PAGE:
I let myself get talked into sitting through "Get Him To The Greek" this weekend. I did not, as so many other ticket-buying Americans did, enjoy myself. It may have been that I was distracted by the fact that my son was watching the new "Karate Kid" just a few doors away. That was the movie that I was leaving my house to go see. With my son. But some friends of ours talked my wife and I into going to see the "grown up" movie instead. My son, who is preparing for his orange belt in Aikido, was happy to be left with his buddies and Jackie Chan. Who says we always have to go the movies together, anyway?
I wish I would have gone with him. This fresh assault from the Judd Apatow school of comedy. You know, the comedies with heart, and a lot of other body parts, as well as a very laissez-faire attitude toward drinking and drugs. "It's funny because it's true," is the line that gets tossed around a lot in these cases, and back when it was "Freaks and Geeks," I couldn't have agreed more. Judd's brand name was one I felt I could trust as he moved to feature films and brought his wacky ensemble of misfits with him. I think I was with him right up to "Knocked Up." All the crudity but still all the heart. You laughed, you cried. You left the theater feeling good. When "Forgetting Sarah Marshall" came out, I started getting a little nervous, and so I stayed away initially. When I finally caught it on video, I was happy to see that the formula was still more or less intact, and by the end of the movie I still cared about what happened to the characters. Just not as much.
I skipped "Funny People," since it seemed like a bad idea to stretch that joke over terminal illness. I did enjoy "Superbad," though I was becoming increasingly aware of just how I was being marketed to. It made me think of premise behind the Friday the 13th movies: ninety minutes divided by thirteen means that a teenager gets killed roughly every seven minutes. Don't go get popcorn, or you'll miss something bloody. With the Apatow group, you won't want to leave because you might miss something raunchy.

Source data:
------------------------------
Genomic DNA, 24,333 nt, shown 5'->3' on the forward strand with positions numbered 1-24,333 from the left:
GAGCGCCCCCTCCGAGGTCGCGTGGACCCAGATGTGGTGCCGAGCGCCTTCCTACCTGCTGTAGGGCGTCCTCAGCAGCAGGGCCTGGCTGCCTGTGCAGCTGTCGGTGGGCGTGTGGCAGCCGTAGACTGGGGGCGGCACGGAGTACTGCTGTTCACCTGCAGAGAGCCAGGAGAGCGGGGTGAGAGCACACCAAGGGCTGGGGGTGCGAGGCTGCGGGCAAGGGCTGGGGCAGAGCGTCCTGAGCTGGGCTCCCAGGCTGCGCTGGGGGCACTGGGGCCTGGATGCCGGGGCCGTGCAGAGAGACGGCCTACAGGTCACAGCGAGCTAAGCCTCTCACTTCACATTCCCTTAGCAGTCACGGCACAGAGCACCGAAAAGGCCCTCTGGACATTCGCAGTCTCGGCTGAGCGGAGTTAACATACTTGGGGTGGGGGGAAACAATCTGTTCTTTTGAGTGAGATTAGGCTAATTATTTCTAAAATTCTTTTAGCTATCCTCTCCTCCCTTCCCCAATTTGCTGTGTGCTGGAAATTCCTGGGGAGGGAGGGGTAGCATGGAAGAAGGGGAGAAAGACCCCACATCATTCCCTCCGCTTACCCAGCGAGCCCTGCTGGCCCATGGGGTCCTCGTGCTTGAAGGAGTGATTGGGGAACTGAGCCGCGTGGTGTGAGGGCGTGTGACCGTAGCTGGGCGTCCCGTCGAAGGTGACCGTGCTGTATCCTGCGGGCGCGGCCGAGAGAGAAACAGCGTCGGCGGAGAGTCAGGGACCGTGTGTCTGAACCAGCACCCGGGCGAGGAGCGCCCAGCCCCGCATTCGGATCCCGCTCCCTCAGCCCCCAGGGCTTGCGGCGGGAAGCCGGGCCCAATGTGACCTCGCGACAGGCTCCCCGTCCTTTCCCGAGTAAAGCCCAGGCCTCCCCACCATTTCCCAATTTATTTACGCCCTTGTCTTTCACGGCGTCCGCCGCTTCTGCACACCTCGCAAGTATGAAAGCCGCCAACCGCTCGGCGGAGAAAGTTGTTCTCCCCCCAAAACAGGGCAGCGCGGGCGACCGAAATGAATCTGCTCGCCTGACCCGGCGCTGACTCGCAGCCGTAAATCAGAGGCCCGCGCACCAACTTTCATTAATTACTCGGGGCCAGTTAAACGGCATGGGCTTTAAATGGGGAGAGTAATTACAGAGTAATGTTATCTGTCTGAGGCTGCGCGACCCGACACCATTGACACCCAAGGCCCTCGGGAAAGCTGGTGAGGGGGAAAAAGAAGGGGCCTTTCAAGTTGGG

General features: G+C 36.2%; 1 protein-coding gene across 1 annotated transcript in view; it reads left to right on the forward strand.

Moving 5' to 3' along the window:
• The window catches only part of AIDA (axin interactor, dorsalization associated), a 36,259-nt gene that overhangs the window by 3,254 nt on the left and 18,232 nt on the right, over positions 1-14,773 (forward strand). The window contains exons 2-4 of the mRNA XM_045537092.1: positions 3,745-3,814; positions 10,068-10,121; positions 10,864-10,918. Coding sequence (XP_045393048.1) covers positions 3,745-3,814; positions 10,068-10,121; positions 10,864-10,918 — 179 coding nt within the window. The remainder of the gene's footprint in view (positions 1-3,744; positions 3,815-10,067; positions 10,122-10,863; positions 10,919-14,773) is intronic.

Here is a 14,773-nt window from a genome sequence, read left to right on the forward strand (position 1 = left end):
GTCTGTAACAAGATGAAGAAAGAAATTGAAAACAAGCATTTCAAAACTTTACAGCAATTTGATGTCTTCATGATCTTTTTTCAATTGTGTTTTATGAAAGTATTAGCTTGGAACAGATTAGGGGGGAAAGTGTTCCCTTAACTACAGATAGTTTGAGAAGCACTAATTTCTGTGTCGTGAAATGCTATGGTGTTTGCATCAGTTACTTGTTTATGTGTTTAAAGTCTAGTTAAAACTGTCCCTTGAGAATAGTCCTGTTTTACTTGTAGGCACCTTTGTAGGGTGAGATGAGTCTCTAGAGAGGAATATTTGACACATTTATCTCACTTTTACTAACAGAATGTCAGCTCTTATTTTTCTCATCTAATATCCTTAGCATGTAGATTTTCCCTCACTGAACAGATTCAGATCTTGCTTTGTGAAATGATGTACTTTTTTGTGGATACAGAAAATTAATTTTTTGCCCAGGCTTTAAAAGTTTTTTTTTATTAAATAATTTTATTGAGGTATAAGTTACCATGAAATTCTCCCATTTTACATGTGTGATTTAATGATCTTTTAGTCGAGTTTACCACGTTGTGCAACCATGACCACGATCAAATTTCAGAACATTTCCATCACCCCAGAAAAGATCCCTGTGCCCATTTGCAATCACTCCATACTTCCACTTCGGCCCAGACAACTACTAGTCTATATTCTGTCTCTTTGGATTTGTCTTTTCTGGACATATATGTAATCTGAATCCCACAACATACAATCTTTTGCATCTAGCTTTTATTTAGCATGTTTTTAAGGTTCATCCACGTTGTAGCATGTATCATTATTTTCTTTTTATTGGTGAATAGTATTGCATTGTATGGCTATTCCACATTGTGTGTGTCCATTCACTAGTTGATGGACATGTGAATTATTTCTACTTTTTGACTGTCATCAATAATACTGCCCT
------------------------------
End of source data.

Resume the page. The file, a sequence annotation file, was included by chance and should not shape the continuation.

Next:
"Get Him To The Greek" seemed to me to be an exercise for stretching taste boundaries. As Ian Dury once suggested, sex and drugs and rock and roll have always been good to me, but maybe not in the amounts and frequency depicted here. My wife and I found ourselves pining for Cameron Crowe's "Almost Famous," a much more sentimental look at the backstage world of rock. There was sex. There were drugs. There was rock and roll. But our noses weren't being rubbed in it.
Maybe I've simply become too old. I didn't care for "The Hangover" either. It made me feel sad and tired. I grew up reading National Lampoon and listening to George Carlin. I have committed every frame of "Animal House" and "Caddyshack" to memory. I am a firm believer in the notion that comedy is all about pressing buttons. I enjoy a good version of "The Aristocrats" as much as the next guy, especially if the next guy happens to be Penn Jillette. But I couldn't find a way to enjoy "Greek." I understood how and why the movie got made, and I hope that Russell Brand continues to have a career that allows him to share his considerable talents for years to come, but perhaps in a setting where he doesn't have to do it "at eleven." After all, even Spinal Tap had their quiet moments. Comedy isn't just loud noises. It's about the quiet noises between the loud noises, too.